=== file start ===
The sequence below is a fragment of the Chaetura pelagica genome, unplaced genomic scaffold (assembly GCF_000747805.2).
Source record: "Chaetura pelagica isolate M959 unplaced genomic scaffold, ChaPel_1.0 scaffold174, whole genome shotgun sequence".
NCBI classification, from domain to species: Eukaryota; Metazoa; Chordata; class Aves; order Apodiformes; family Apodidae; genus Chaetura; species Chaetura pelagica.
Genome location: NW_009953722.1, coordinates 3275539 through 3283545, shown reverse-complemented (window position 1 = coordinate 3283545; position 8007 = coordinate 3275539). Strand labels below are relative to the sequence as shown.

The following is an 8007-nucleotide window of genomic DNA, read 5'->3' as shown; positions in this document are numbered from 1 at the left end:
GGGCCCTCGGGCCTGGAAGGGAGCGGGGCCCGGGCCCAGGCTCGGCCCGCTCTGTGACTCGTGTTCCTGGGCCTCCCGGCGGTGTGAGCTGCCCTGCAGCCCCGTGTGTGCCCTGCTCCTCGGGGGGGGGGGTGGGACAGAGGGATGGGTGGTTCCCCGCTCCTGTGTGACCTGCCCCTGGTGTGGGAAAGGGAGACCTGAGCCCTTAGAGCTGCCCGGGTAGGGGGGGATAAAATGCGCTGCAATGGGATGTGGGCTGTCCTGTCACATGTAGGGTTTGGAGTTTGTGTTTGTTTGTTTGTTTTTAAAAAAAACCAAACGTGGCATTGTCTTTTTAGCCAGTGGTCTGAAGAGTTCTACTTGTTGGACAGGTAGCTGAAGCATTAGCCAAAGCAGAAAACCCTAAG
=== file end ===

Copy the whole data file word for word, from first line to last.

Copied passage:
The sequence below is a fragment of the Chaetura pelagica genome, unplaced genomic scaffold (assembly GCF_000747805.2).
Source record: "Chaetura pelagica isolate M959 unplaced genomic scaffold, ChaPel_1.0 scaffold174, whole genome shotgun sequence".
NCBI classification, from domain to species: Eukaryota; Metazoa; Chordata; class Aves; order Apodiformes; family Apodidae; genus Chaetura; species Chaetura pelagica.
Genome location: NW_009953722.1, coordinates 3275539 through 3283545, shown reverse-complemented (window position 1 = coordinate 3283545; position 8007 = coordinate 3275539). Strand labels below are relative to the sequence as shown.

The following is an 8007-nucleotide window of genomic DNA, read 5'->3' as shown; positions in this document are numbered from 1 at the left end:
GGGCCCTCGGGCCTGGAAGGGAGCGGGGCCCGGGCCCAGGCTCGGCCCGCTCTGTGACTCGTGTTCCTGGGCCTCCCGGCGGTGTGAGCTGCCCTGCAGCCCCGTGTGTGCCCTGCTCCTCGGGGGGGGGGGTGGGACAGAGGGATGGGTGGTTCCCCGCTCCTGTGTGACCTGCCCCTGGTGTGGGAAAGGGAGACCTGAGCCCTTAGAGCTGCCCGGGTAGGGGGGGATAAAATGCGCTGCAATGGGATGTGGGCTGTCCTGTCACATGTAGGGTTTGGAGTTTGTGTTTGTTTGTTTGTTTTTAAAAAAAACCAAACGTGGCATTGTCTTTTTAGCCAGTGGTCTGAAGAGTTCTACTTGTTGGACAGGTAGCTGAAGCATTAGCCAAAGCAGAAAACCCTAAG